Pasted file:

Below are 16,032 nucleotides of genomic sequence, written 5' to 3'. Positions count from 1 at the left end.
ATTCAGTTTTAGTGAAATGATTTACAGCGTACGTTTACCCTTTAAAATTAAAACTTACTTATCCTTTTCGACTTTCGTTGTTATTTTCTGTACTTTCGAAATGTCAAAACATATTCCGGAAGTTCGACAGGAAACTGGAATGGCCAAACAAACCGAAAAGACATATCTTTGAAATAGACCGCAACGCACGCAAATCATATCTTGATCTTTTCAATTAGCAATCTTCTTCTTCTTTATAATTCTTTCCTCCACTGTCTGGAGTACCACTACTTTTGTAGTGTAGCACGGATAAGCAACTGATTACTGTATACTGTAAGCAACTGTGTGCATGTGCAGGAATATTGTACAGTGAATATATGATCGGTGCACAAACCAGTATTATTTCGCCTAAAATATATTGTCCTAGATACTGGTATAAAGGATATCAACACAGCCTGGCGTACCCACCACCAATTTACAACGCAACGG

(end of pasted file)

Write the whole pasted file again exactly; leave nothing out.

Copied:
Below are 16,032 nucleotides of genomic sequence, written 5' to 3'. Positions count from 1 at the left end.
ATTCAGTTTTAGTGAAATGATTTACAGCGTACGTTTACCCTTTAAAATTAAAACTTACTTATCCTTTTCGACTTTCGTTGTTATTTTCTGTACTTTCGAAATGTCAAAACATATTCCGGAAGTTCGACAGGAAACTGGAATGGCCAAACAAACCGAAAAGACATATCTTTGAAATAGACCGCAACGCACGCAAATCATATCTTGATCTTTTCAATTAGCAATCTTCTTCTTCTTTATAATTCTTTCCTCCACTGTCTGGAGTACCACTACTTTTGTAGTGTAGCACGGATAAGCAACTGATTACTGTATACTGTAAGCAACTGTGTGCATGTGCAGGAATATTGTACAGTGAATATATGATCGGTGCACAAACCAGTATTATTTCGCCTAAAATATATTGTCCTAGATACTGGTATAAAGGATATCAACACAGCCTGGCGTACCCACCACCAATTTACAACGCAACGG